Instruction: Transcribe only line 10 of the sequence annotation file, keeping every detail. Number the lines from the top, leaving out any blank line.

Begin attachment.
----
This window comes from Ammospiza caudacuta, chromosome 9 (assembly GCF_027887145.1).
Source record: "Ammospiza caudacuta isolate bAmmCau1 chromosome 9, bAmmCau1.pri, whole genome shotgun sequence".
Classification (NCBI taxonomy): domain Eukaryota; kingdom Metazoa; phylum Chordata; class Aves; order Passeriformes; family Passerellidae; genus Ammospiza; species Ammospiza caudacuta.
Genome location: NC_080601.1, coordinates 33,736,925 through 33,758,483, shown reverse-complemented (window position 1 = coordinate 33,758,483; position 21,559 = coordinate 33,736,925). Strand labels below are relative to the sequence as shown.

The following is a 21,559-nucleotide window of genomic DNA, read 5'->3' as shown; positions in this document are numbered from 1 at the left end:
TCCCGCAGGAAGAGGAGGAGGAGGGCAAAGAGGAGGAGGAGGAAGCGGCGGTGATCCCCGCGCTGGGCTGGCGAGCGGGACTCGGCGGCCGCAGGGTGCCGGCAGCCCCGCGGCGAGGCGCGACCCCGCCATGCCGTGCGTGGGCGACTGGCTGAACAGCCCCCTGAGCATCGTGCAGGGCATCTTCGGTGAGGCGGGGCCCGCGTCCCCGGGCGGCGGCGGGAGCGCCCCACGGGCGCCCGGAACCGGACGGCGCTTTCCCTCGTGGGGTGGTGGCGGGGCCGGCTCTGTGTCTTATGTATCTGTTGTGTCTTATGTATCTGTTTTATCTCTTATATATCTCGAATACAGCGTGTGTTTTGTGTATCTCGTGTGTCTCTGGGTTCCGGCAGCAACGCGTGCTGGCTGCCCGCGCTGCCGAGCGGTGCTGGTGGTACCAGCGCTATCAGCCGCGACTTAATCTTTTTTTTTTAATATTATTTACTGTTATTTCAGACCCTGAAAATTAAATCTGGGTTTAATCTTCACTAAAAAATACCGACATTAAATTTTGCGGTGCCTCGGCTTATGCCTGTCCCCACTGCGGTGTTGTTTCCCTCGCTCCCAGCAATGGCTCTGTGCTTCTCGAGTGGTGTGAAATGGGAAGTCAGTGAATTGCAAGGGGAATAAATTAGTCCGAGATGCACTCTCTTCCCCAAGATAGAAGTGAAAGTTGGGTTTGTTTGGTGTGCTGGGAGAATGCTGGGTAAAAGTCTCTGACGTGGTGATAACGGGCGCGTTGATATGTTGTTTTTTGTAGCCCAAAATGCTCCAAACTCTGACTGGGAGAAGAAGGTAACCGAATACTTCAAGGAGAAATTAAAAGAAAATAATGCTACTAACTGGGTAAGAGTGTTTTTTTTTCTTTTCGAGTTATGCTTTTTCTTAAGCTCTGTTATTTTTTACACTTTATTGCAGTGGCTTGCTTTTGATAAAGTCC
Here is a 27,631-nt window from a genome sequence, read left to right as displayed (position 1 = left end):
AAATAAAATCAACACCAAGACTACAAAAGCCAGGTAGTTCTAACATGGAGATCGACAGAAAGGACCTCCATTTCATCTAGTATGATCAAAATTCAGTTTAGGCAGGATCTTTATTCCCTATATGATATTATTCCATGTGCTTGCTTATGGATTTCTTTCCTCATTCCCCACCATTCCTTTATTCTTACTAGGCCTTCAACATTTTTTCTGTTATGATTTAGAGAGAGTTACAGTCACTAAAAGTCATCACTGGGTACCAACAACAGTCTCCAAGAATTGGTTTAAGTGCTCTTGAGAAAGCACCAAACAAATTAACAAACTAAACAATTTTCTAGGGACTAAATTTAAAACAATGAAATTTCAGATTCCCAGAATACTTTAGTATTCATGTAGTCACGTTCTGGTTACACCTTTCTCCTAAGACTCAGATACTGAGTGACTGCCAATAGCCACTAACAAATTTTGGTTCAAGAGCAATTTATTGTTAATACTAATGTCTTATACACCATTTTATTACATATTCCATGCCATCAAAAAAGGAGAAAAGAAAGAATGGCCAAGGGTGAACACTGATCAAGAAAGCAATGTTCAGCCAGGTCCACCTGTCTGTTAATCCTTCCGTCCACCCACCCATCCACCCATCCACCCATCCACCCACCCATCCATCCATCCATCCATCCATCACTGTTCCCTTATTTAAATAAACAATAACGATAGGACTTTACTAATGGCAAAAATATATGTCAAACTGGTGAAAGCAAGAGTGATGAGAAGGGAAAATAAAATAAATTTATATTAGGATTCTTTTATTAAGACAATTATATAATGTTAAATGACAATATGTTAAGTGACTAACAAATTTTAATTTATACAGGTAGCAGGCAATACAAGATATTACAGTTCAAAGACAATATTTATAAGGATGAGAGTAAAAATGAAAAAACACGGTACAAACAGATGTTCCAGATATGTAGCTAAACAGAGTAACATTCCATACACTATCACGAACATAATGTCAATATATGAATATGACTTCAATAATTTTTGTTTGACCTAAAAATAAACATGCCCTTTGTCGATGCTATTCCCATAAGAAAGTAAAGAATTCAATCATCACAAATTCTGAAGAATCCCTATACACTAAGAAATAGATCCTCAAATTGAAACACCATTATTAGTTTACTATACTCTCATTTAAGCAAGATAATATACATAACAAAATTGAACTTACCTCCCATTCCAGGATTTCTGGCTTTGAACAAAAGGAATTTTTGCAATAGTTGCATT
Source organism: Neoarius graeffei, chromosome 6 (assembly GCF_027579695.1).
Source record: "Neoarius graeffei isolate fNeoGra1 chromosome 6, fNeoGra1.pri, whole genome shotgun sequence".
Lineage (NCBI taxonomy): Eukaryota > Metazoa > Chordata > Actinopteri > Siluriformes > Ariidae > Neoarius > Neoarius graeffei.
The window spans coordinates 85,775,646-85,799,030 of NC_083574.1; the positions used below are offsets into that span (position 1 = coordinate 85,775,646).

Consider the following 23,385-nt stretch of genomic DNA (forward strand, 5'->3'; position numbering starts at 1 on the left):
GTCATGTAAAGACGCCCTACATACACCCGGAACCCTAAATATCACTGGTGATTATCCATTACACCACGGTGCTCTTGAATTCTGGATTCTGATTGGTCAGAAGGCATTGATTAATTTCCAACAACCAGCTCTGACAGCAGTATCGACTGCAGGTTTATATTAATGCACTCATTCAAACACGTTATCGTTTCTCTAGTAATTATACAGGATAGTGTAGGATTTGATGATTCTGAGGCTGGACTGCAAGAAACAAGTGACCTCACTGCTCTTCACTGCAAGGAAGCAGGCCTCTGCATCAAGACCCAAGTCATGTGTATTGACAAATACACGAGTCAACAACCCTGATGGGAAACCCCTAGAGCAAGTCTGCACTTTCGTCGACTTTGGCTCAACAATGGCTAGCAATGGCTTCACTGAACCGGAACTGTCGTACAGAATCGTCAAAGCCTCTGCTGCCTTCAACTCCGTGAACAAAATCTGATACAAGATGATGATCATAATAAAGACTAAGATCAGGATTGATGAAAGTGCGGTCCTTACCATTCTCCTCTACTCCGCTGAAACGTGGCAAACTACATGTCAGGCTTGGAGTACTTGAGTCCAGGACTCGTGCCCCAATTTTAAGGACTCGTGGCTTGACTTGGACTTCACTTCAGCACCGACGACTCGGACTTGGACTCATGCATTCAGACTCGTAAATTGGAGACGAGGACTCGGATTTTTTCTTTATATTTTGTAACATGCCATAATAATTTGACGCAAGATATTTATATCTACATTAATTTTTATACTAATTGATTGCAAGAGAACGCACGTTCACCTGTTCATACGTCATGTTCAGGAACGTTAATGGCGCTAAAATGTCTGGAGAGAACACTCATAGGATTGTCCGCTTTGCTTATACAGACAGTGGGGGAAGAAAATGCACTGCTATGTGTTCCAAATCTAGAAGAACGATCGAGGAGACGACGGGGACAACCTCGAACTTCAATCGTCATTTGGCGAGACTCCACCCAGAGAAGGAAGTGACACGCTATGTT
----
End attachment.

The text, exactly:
Source record: "Neoarius graeffei isolate fNeoGra1 chromosome 6, fNeoGra1.pri, whole genome shotgun sequence".